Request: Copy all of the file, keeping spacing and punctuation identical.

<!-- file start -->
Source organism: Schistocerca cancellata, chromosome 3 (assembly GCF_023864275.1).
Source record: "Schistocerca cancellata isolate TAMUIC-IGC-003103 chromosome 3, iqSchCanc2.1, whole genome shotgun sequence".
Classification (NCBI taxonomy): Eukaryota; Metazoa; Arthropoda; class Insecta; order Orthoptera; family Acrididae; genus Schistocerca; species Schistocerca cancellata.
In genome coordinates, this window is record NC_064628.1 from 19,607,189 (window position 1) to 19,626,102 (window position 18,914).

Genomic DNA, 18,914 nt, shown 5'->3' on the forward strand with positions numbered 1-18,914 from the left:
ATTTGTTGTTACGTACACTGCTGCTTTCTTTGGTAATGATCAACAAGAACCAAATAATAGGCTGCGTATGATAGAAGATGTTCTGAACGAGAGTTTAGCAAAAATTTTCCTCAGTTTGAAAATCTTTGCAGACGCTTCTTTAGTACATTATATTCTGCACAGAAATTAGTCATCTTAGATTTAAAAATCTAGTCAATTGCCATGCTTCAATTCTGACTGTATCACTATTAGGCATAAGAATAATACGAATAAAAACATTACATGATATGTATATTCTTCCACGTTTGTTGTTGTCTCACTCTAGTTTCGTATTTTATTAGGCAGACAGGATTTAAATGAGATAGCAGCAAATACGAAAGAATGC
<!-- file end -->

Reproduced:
Source organism: Schistocerca cancellata, chromosome 3 (assembly GCF_023864275.1).
Source record: "Schistocerca cancellata isolate TAMUIC-IGC-003103 chromosome 3, iqSchCanc2.1, whole genome shotgun sequence".
Classification (NCBI taxonomy): Eukaryota; Metazoa; Arthropoda; class Insecta; order Orthoptera; family Acrididae; genus Schistocerca; species Schistocerca cancellata.
In genome coordinates, this window is record NC_064628.1 from 19,607,189 (window position 1) to 19,626,102 (window position 18,914).

Genomic DNA, 18,914 nt, shown 5'->3' on the forward strand with positions numbered 1-18,914 from the left:
ATTTGTTGTTACGTACACTGCTGCTTTCTTTGGTAATGATCAACAAGAACCAAATAATAGGCTGCGTATGATAGAAGATGTTCTGAACGAGAGTTTAGCAAAAATTTTCCTCAGTTTGAAAATCTTTGCAGACGCTTCTTTAGTACATTATATTCTGCACAGAAATTAGTCATCTTAGATTTAAAAATCTAGTCAATTGCCATGCTTCAATTCTGACTGTATCACTATTAGGCATAAGAATAATACGAATAAAAACATTACATGATATGTATATTCTTCCACGTTTGTTGTTGTCTCACTCTAGTTTCGTATTTTATTAGGCAGACAGGATTTAAATGAGATAGCAGCAAATACGAAAGAATGC